A number of lawmakers appear willing to tackle the formidable task of turning around the fortunes of the long-struggling Constitutional Democratic Party of Japan.

The main opposition party will hold a leadership election to replace Yukio Edano, who announced his resignation to take responsibility for the CDP’s poor showing in the Oct. 31 Lower House election.

On Nov. 2, the day of Edano’s announcement, Junya Ogawa, 50, a former parliamentary vice minister for internal affairs, indicated he would run for party president.

The following day, Hiroshi Ogushi, 56, the CDP’s boardroom chief, also showed that he wanted the party’s top post.

Some lawmakers are hoping that CDP policy chief Kenta Izumi will take another run for party president.

Izumi, 47, was defeated by Edano in the leadership election in September 2020.

On Nov. 3, Izumi did not return to his hometown of Kyoto and instead stayed in Tokyo and communicated with his supporters.

Sumio Mabuchi, 61, a former transport minister, is also emerging as a possible candidate. He has been working with another popular opposition figure, Reiwa Shinsengumi leader Taro Yamamoto, on reducing the consumption tax rate.

Akira Nagatsuma, 61, a former health minister, is seen as another possible contender.

The election campaign will likely focus primarily on two issues—cooperation with other opposition parties and a possible generational shift in CDP leadership.

Only party members will be able to vote for the next CDP leader.

After Ogushi attended a meeting of the CDP’s Saga prefectural chapter in Saga on Nov. 3, he spoke to reporters about the party’s election, which has not yet been scheduled.

“Several lawmakers are asking me to announce my candidacy,” Ogushi said. “I am weighing this matter and listening to my colleagues’ opinions.”

Ogushi, a former bureaucrat in the Finance Ministry, has been elected six times in Lower House elections.

His first victory came in 2005 after he received the endorsement of the then Democratic Party of Japan.

After he joined a subsequent party of the DPJ, he moved to the Party of Hope. Later, he aligned himself with the CDP and supported Edano as boardroom chief.

Ogawa gave a speech on a street in Takamatsu, the capital of Kagawa Prefecture, on Nov. 3.

“What can I do as a next-generation member from now on? I feel a great responsibility,” he said. “To pave the way toward a new era, I want to deeply think about my own role.”

Ogawa and his political activities were features in a documentary film called, “Why You Can’t Be Prime Minister.”

The film heightened Ogawa’s popularity and helped him defeat a former digital minister in a single-seat constituency in the Lower House election.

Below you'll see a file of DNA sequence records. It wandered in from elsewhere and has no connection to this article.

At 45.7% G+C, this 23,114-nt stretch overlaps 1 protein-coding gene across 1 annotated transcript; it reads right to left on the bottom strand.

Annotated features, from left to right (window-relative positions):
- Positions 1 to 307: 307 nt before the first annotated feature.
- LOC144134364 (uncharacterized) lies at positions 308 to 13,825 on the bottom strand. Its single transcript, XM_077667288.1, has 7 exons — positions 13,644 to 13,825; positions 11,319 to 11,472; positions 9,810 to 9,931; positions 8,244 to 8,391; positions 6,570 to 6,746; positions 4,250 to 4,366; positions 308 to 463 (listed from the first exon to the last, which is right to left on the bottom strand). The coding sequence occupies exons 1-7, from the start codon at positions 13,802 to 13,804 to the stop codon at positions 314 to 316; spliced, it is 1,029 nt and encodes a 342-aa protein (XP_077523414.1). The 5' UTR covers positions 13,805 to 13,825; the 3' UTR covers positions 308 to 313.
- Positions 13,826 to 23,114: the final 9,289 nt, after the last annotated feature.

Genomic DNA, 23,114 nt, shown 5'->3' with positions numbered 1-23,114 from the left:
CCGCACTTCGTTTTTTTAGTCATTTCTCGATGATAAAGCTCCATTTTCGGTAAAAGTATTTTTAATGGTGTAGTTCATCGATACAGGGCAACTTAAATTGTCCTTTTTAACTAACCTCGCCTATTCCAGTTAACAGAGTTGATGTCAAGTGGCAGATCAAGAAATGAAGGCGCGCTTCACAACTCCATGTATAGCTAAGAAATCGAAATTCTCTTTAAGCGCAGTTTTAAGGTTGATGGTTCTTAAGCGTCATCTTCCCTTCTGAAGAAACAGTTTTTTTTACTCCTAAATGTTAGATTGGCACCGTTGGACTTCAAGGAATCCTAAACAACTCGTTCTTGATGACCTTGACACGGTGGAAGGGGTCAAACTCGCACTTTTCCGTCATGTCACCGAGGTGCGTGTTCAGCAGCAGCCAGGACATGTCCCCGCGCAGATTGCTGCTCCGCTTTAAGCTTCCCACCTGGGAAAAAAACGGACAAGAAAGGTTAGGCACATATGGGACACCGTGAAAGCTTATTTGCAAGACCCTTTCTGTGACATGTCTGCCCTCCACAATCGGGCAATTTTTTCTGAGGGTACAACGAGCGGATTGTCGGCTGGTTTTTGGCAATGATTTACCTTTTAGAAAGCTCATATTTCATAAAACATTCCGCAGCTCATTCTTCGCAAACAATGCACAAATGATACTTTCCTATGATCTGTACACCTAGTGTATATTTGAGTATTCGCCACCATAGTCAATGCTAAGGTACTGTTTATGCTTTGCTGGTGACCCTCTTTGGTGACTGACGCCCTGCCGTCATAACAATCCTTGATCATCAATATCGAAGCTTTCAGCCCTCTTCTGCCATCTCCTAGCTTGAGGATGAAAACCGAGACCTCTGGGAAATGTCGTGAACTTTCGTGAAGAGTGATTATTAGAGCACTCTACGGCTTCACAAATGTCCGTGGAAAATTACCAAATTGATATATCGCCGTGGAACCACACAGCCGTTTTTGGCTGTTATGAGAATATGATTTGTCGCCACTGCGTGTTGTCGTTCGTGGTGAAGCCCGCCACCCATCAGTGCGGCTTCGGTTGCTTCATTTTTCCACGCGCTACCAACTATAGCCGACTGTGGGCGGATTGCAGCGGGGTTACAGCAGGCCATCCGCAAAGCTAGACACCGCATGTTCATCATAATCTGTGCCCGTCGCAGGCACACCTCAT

“It is not easy to find the required recommendations from 20 lawmakers to run in the party’s election,” he said. “But I cannot adopt an indecisive attitude.”


Under Edano’s leadership, the CDP cooperated with four other opposition parties to collectively support just one candidate in single-seat races in the Lower House election. The plan was to pull together all opposition votes against the candidates of the ruling coalition, particularly the Liberal Democratic Party.

The strategy overall did not pay off.

The candidates in the CDP election will likely debate on whether such cooperation should continue for the 32 single-seat districts in the 2022 Upper House election, as well as how to pick a strong leader for the national elections.

The CDP’s partnership agreement with the Japanese Communist Party is also expected to be an election issue. The CDP’s key support group, Rengo (Japan Trade Union Confederation), has long butted heads with the JCP.

Ogushi spoke of the opposition alliance.

“It was necessary, but it needs to be reviewed to some degree,” he said.

On a TV news program, Ogawa said, “If CDP and JCP candidates had competed against each other in more single-seat districts, the election results could have been worse.”

But Ogawa pointed to a bigger problem facing the CDP.

“The Japanese people do not see us as a party capable of taking control of the government,” he said.

Izumi also indicated the CDP needs an overhaul.

“We have to reconsider our procedures and framework,” he said.

Nagatsuma, meanwhile, gave high marks for the unified opposition front on a TV program on Nov. 2.

“We were able to have one-on-one battles (with the LDP),” he said.

Ogushi, Ogawa and Izumi were all members of the DPJ, but they did not hold Cabinet posts or senior party positions when the party was in power.

The public’s lingering negative image of those DPJ administrations is not necessarily reflected on these potential candidates for CDP leader.

Many CDP lawmakers have voiced hope that the party can renew itself through a generational shift to younger members.

But just applying a younger “face” will not be enough to regenerate the party.

It not only has to decide on its alliance with other parties and its own future course, but it also must prove to the public that it is indeed capable of running the government.

To do that would require a consensus within the CDP, and so far, all members do not appear to be on the same page.

“The conflicts within the party could intensify,” a senior CDP lawmaker said. “A young leader might not be able to unify the party.”

(This article was written by Daisuke Matsuoka and Urara Yukawa.)